A major complaint against the current legislation that prohibits discrimination in employment or training on the grounds of religion or belief has been that it fails to explain precisely what is meant by religion or religious belief.
Some religious groups believe that the legislation doesn't go far enough in protecting them against discrimination, but Conservative MP Ann Widdecombe clearly believes the Royal Navy has gone too far as an equal opportunity employer in officially recognising 24-year-old Chris Cranmer as a Satanist.
By recognising Cranmer and his beliefs, the Navy is allowing him to perform Satanic rituals aboard the HMS Cumberland where he serves. The Navy has given him space on board the ship to perform Satanic rituals. If killed in action, Cranmer, as a result of being a registered Satanist, can have a Satanist funeral.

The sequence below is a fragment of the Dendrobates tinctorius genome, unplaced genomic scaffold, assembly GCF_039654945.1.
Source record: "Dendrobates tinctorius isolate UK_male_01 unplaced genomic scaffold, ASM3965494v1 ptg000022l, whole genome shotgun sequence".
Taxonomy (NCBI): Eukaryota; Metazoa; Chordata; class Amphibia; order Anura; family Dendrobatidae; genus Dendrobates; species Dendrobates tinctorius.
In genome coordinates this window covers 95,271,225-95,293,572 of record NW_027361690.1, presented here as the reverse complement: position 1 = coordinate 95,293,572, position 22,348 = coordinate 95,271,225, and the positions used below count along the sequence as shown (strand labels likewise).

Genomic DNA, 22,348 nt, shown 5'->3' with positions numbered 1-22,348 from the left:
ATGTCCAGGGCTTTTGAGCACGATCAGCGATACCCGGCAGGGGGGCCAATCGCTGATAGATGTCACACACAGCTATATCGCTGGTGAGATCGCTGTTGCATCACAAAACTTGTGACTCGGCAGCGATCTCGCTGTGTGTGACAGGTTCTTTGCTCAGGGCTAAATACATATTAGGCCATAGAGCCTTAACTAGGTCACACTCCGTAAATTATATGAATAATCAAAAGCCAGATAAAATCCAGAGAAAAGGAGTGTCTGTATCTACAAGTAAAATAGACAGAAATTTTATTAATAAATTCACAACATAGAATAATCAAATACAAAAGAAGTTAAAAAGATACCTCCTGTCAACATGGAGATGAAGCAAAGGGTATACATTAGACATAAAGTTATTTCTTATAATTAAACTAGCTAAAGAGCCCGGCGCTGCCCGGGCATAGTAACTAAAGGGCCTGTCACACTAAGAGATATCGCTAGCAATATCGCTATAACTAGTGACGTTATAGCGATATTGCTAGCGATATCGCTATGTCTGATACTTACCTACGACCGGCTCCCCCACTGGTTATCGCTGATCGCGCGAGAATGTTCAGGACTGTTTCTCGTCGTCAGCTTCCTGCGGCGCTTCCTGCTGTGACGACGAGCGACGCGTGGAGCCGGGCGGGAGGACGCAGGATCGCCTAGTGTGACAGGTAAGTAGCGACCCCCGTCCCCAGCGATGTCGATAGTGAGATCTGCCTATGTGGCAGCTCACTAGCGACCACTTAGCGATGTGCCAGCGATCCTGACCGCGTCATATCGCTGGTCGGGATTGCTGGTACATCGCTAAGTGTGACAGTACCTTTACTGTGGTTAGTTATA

Widdecombe told ITN News: "What they [sailors] believe and do in their own home is one thing, what they do at work is the business of their employer." She seems to be missing the point of the Employment Equality (Religion or Belief) Regulations 2003.
The regulations make it the employer's business to not discriminate against employees on the basis of religion or belief. Particularly while a ship is at sea, it would likely be hard to make a successful legal case that Cranmer had not been discriminated against if he was not allowed to practice his beliefs and followers of more mainstream beliefs were granted that right.
As long as Cranmer's rituals don't promote hatred or involve violating the human rights of another, the Navy is fulfilling not only the letter, but the spirit of the law.
All organisations should, therefore, follow the sensible example set by the Navy, or else risk a court case.